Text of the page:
One of the more striking characteristics of the current "populist moment" is that while left-populism has revived the positive language of collective deserts and entitlements in areas such as income and housing, indicating the degree to which neoliberal hegemony has been challenged, contemporary right-populism has moved away from the material towards the metaphysical. Though it still trades in the rhetoric of grievance, it has largely dropped transactional demands in favour of emblematic policies whose material benefits are uncertain. As recently as 2009 in the USA, the Tea Party was demanding that the government did not bail out subprime mortgage-holders and thereby increase taxes and/or national debt. While there was an obvious racial angle to this demand, it was also a rationally material one given the Tea Party's supporters self-identification as put-upon taxpayers. By 2016 the right-populist movement was marching under the banner of "Make America great again", which is no more substantive than a third way campaign slogan. The rich are obviously benefiting from tax cuts and deregulation, but the populism of Donald Trump appeals to voters primarily on the basis of identity rather than material interest.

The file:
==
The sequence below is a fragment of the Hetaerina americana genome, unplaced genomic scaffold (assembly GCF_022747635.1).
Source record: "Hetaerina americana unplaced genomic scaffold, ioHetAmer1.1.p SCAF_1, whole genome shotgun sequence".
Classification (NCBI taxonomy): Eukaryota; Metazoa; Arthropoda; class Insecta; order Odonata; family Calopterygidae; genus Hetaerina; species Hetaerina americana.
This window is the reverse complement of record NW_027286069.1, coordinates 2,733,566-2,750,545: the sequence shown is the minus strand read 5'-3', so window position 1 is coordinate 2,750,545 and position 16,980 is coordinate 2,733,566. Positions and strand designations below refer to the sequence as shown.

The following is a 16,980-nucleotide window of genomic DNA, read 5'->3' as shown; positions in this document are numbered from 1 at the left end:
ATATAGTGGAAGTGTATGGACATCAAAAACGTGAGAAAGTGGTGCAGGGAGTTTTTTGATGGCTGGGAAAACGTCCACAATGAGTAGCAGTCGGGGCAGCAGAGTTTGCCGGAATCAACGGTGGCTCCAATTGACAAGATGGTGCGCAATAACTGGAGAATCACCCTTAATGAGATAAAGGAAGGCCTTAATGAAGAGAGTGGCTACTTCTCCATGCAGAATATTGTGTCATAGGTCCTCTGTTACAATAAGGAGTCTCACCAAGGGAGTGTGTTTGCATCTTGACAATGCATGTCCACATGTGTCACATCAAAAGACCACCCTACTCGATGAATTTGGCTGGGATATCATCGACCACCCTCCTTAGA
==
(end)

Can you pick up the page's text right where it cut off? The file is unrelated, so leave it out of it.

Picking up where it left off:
Going further back, insisting on the maintenance of educational segregation in the US in the 1960s was the defence of a real privilege with tangible benefits. In contrast, advocating lower immigration today is not a policy that will deliver reliable gains, despite talk of tighter labour markets and less pressure on housing and public services, and is likely to have the opposite effect by reducing aggregate demand. You can argue that anti-immigrant policies are proxies for more existential concerns, such as protection against terrorism and crime, or that a sense of community and security is a valuable good in itself, but it is difficult to see contemporary right-populism as anything other than an identity politics increasingly divorced from popular material interests. The same pattern is visible elsewhere, from Hungary to Italy. The people are promised the restoration of national status, perhaps leavened with modest tax cuts and the protection of the benefits of the "decent" (such as pensions), while the rich proceed to loot the public treasury. Beyond the substitution of the rhetoric of national pride for that of personal development, this is still neoliberalism.